This Habit May Cause Earlier Onset of Alzheimer’s and More Severe Symptoms
There's a safe — and unsafe — way to do it.
Taking care of our brain health becomes increasingly important as we age. It’s estimated that more than 5 million Americans are suffering with Alzheimer’s dementia, and that the condition is the sixth leading cause of death in the country. However, there are a number of ways we can help keep our brains functioning optimally — our diet and lifestyle habits can drastically affect our risk of getting Alzheimer’s.
Most recently, a study on binge drinking revealed that consuming too much alcohol could not only cause an early onset of Alzheimer’s, but also lead to more severe symptoms of the disease.
A growing body of research is showing that excessive alcohol consumption could increase your risk of Alzheimer’s, as alcohol is toxic to the brain. In the most recent study, a team of scientists from Feinstein Institutes for Medical Research in New York have more specifically identified how binge drinking can cause the alteration of a normal brain protein into a neurotoxin that is prevalent in Alzheimer’s disease.
The protein, called “tau,” typically contributes to the stabilization of neurons in the brain. However, the researchers investigated how binge drinking causes tau to become phosphorylated, turning it into a toxin which causes brain cell death.
“It has been reported that alcohol consumption correlates with Alzheimer’s-like cortical atrophy in individuals at high risk of developing the disease as well as younger age of onset. In addition, chronic alcohol exposure caused neural tau phosphorylation in the hippocampus and memory-impairment in Alzheimer’s-predisposed mice,” Dr. Max Brenner, one of the researchers from the study, said in a press release.
The team set out to identify how binge drinking leads to the proliferation of tau, and they found that it’s because of a specific protein called extracellular cold-inducible RNA-binding protein (eCIRP). Brenner explains, “when cells detect potentially harmful conditions, such as alcohol exposure, they release molecules like eCIRP to alert other cells nearby to start preparing their defenses to overcome the stress conditions.” So, the researchers suggest that when a person consumes a lot of alcohol, eCIRP is released to combat the stress. However, that protein then causes tau to become a toxin that causes neuroinflammation and brain cell death, leading to the earlier — and more severe — onset of Alzheimer’s symptoms.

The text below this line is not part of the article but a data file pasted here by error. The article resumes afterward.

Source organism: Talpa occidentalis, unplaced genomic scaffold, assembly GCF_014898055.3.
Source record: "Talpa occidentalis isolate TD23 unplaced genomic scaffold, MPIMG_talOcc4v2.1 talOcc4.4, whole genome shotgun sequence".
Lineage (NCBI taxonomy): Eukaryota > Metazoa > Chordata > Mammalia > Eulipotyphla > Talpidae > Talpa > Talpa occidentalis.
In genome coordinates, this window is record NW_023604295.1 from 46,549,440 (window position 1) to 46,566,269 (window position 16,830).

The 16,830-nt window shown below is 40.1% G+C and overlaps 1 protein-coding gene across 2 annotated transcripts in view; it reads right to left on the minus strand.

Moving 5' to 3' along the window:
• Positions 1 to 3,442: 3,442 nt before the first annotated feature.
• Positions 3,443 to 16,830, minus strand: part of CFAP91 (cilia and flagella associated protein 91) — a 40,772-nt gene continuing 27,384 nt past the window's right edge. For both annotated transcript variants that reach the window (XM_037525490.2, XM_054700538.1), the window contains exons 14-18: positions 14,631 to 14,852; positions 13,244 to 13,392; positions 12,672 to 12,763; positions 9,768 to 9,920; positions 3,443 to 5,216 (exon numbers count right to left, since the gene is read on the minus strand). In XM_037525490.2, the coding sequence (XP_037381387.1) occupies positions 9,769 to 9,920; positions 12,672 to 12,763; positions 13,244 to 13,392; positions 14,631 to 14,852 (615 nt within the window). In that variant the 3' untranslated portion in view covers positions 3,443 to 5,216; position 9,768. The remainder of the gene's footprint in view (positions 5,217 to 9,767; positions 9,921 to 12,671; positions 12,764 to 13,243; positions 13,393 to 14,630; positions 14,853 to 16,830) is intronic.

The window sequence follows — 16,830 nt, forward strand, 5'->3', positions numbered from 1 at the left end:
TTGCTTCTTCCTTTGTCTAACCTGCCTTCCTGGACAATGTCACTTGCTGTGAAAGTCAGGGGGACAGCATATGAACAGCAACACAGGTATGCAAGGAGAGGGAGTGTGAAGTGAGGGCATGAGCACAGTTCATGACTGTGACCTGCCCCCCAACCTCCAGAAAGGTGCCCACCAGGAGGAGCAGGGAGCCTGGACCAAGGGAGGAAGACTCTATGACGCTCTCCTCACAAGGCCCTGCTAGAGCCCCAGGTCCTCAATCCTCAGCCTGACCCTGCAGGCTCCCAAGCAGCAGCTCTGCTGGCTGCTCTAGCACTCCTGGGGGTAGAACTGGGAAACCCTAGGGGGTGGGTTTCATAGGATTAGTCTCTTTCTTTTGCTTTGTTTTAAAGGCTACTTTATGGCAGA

How much is too much?
So how much is too much when it comes to alcohol? Generally, drinking to a blood alcohol content (BAC) of 0.08 percent is considered binge drinking. For women, that’s generally about two drinks or more per hour, though this number can vary depending on factors like your weight and age. Surprising, right? Remember these numbers the next time you’re pouring yourself a generous glass of wine!
The information provided in this study furthers our knowledge about how what we consume can affect our brain health. As the research shows, cutting back on alcohol is one of the best ways we can ensure that our brains stay healthy and happy as we get older. For a few more ways you can reduce your risk, read this article.
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